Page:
The most subversive and gloriously unexpected novel you'll ever read about the end of a marriage and its aftermath.
Always let the meat rest under foil for at least ten minutes before carving...
Meet Lizzie Prain. Ordinary housewife. Fifty-something. Lives in a cottage in the woods, with her dog Rita. Likes cooking, avoids the neighbours. Runs a little business making cakes.
No one has seen Lizzie's husband, Jacob, for a few days. That's because last Monday, on impulse, Lizzie caved in the back of his head with a spade. And if she's going to embark on the new life she feels she deserves after thirty years in Jacob's shadow, she needs to dispose of his body. Her method appeals to all her practical instincts, though it's not for the faint-hearted. Will Lizzie have the strength to follow it through?
Dark, funny and achingly human, Season to Taste is a deliciously subversive treat. In the shape of Lizzie Prain, Natalie Young has created one of the most remarkable heroines in recent fiction.
A stomach-turning and terrific novel...a brilliant and literal dissection of a marriage The Times
Über den Autor
Natalie Young was born in London in 1976. She studied English at Bristol University and published her first novel, We All Ran Into the Sunlight, in 2011 while working as the Arts and Books Editor of Prospect Magazine. For several years before that she bought books for serialisation in The Times and contributed regularly to the Books section and to the Saturday Review. Season to Taste or How to Eat Your Husband was published to great critical acclaim and commercial success in the UK in 2014 and has sold into a further seven foreign territories. Natalie is now writing the screenplay for Season to Taste while also working on her third novel as part of a Creative Writing PhD at Goldsmiths, University of London. She lives in London with her two children.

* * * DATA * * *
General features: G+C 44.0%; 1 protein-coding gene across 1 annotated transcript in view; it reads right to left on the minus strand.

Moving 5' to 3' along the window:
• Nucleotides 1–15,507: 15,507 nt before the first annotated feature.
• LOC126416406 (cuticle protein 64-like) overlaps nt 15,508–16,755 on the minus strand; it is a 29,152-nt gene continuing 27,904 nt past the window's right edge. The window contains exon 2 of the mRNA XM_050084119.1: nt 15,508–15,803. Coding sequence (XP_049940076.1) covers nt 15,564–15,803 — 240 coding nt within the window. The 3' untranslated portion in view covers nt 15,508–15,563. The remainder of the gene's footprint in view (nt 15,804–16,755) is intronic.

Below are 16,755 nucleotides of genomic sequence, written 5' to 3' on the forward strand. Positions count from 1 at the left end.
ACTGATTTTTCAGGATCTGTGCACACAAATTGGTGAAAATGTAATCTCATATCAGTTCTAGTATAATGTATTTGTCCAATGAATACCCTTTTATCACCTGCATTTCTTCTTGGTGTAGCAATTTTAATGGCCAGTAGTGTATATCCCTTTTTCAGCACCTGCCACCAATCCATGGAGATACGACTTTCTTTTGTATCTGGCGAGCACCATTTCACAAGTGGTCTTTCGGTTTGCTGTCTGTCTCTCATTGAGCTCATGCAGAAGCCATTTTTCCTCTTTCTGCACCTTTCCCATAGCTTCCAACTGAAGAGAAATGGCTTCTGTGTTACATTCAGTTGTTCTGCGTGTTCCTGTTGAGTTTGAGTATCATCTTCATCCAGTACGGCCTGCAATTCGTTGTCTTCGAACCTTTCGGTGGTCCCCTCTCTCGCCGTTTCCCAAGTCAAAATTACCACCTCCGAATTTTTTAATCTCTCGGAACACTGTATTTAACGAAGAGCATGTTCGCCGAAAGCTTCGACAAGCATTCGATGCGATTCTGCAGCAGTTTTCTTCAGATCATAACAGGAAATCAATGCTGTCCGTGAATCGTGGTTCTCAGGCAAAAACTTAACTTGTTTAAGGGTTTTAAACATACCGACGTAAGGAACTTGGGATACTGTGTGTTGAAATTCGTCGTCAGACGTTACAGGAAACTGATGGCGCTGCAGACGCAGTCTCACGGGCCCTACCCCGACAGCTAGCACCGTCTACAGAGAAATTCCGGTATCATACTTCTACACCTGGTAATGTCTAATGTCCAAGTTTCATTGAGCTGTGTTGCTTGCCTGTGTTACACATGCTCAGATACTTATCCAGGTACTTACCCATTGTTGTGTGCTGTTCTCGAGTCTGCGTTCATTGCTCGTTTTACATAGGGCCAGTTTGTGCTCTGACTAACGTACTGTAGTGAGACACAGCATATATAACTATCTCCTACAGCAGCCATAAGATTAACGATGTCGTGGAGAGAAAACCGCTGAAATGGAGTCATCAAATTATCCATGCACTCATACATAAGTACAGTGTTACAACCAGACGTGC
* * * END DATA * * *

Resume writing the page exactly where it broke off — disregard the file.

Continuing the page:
Fifty-something Lizzie Prain is an ordinary housewife. She enjoys cooking, avoids the neighbours and runs a little business making cakes. No one has seen Lizzie's husband, Jacob, for a few days. That's because last Monday, on impulse, Lizzie caved in the back of his head with a spade. A subversive treat characterised by the black humour of Roald Dahl's adult fiction and the provocative immediacy of Herman Koch's "The Dinner"